Source: Shrink Rap - February 12, 2014 Category: Psychiatrists and Psychologists Authors: Dinah Source Type: blogs
Pioneers Do Not Fall Apart
Art by Melissa Brooks- 2004 Today our author, who chose to publish anonymously, provides us with an intimate look inside her life and experience with depression, loss and the journey to finding herself. Though I moved to Brooklyn in 2008, I will never be able to shake the Midwest from my bones. I grew up in Detroit, MI, a rather complicated place that I’ll never give up on. In contrast to the razor-sharp headlines that have recently grabbed hold of the collective consciousness, Detroit isn’t the place where dreams go to die. It’s the place where dreams – the American Dream, come to life. My grandfathers were ...
Source: Disruptive Women in Health Care - February 11, 2014 Category: Health Medicine and Bioethics Commentators Authors: dw at disruptivewomen.net Tags: Mental Health Rx Young Adults Source Type: blogs
The Link between Mental Illnesses and Poverty
Mental illnesses have become more common in the recent years. This increase in mental incidences has been examined by a number of scholars who have reached a number of interesting conclusions. There are major studies that have been done in both developed and developing countries and all of them have returned unusual verdicts. According to most scholars, there is an undeniable link between mental illnesses and poverty. According to these studies, one major way of tackling mental illnesses would be addressing the common problems afflicting the poor. Social inequality The gap between the poor and the rich worldwide is exte...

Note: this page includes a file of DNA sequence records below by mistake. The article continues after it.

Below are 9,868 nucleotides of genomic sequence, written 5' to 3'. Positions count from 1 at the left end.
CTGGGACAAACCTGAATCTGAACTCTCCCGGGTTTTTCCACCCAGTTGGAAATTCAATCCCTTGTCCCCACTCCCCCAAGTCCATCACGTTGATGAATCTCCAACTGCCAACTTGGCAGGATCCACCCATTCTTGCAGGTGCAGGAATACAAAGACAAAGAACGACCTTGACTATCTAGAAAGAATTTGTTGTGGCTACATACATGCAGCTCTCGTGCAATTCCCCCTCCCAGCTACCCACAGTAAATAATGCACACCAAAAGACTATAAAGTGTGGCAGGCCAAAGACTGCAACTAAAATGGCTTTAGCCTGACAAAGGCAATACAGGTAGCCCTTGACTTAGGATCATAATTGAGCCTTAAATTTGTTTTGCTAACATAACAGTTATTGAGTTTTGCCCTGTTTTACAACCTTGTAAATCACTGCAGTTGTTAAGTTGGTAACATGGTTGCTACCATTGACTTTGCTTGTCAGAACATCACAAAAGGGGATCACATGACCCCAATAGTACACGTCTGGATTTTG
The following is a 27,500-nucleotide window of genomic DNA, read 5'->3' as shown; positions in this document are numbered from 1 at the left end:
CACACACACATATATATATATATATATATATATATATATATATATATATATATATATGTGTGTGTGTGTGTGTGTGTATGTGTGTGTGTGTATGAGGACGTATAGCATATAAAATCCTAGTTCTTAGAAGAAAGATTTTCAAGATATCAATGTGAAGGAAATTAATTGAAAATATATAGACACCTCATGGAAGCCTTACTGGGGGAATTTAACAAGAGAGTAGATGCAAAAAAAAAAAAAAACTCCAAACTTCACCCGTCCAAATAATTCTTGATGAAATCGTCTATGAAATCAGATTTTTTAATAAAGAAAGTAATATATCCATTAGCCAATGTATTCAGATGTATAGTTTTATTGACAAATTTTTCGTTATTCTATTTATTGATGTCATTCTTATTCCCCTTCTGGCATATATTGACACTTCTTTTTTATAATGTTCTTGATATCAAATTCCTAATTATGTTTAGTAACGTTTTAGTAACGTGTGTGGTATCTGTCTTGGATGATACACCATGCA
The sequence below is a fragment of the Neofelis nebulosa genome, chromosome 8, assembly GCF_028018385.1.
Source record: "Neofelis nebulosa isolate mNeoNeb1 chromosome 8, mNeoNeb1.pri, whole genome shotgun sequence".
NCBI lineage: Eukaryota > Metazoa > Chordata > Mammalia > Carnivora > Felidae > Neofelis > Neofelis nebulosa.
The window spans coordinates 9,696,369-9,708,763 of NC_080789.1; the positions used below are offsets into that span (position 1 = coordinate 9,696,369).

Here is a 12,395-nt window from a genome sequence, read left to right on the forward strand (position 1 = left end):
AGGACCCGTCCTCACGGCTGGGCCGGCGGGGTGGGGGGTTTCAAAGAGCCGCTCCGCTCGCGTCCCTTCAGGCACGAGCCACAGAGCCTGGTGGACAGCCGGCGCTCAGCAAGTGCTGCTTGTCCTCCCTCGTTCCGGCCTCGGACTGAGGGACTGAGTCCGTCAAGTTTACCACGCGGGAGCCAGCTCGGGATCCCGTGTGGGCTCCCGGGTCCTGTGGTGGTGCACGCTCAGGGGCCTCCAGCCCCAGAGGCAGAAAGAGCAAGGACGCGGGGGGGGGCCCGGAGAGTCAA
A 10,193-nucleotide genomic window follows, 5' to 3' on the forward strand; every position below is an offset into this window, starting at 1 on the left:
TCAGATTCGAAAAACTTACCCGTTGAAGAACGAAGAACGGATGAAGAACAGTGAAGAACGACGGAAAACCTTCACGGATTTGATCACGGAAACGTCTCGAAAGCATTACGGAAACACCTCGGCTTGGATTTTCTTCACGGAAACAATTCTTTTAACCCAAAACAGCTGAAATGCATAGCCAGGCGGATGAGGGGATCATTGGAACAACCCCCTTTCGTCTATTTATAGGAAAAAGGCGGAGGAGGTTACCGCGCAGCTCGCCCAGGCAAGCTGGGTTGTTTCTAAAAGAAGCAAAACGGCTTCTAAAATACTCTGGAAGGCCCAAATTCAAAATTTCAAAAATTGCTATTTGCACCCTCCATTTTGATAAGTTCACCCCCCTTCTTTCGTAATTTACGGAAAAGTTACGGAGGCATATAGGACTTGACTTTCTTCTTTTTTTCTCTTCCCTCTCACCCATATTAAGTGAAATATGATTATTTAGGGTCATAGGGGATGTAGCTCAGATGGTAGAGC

Source: Mental Nurse - February 11, 2014 Category: Nurses Authors: Author104 Tags: Mental health child aggression Mental Illnesses verdicts Source Type: blogs
Straight Talk on Marijuana Legalization
The truth is I don’t give two shits about whether or not we legalize marijuana, so long as we have a 25-year-old age limit. Everybody knows I’m the age limits guy. I just think it’s socially responsible. I’ve spent a lot of time reading the work of Dr. Dan Siegel. He’s a Harvard trained physician who is “currently clinical professor of psychiatry at the UCLA School of Medicine where he is on the faculty of the Center for Culture, Brain, and Development and the founding co-director of the Mindful Awareness Research Center.” His most recent book, Brainstorm, is already a New York Times bestseller. W...
Source: Cliffside Malibu - February 11, 2014 Category: Addiction Authors: Richard Taite Tags: Richard Taite Source Type: blogs
Sidran began in 1986 out of a family tragedy when a beloved family member who had been abused in childhood was subsequently diagnosed with serious, debilitating psychiatric problems and a related life-threatening medical disorder. Frustrated in their search for help for the complex needs of their family member at the time, the Sidran family convened professionals from a variety of disciplines, support program representatives, and national organizations to determine how they could best help their own loved one, and others. With each meeting it became apparent that gaps in basic understanding existed in service delivery, con...
Source: PsychSplash - February 10, 2014 Category: Psychiatrists and Psychologists Authors: Psych Central Resource Editor Tags: Anyone Articles Books Collaborative News Combat Stress Emotional Health Features For Foundation Website Group Management Links Military Newsletter Post Traumatic Stress Disorder Resources Social Support Societal or Organiza Source Type: blogs
Outpatient Civil Commitment: Coming to Maryland Soon?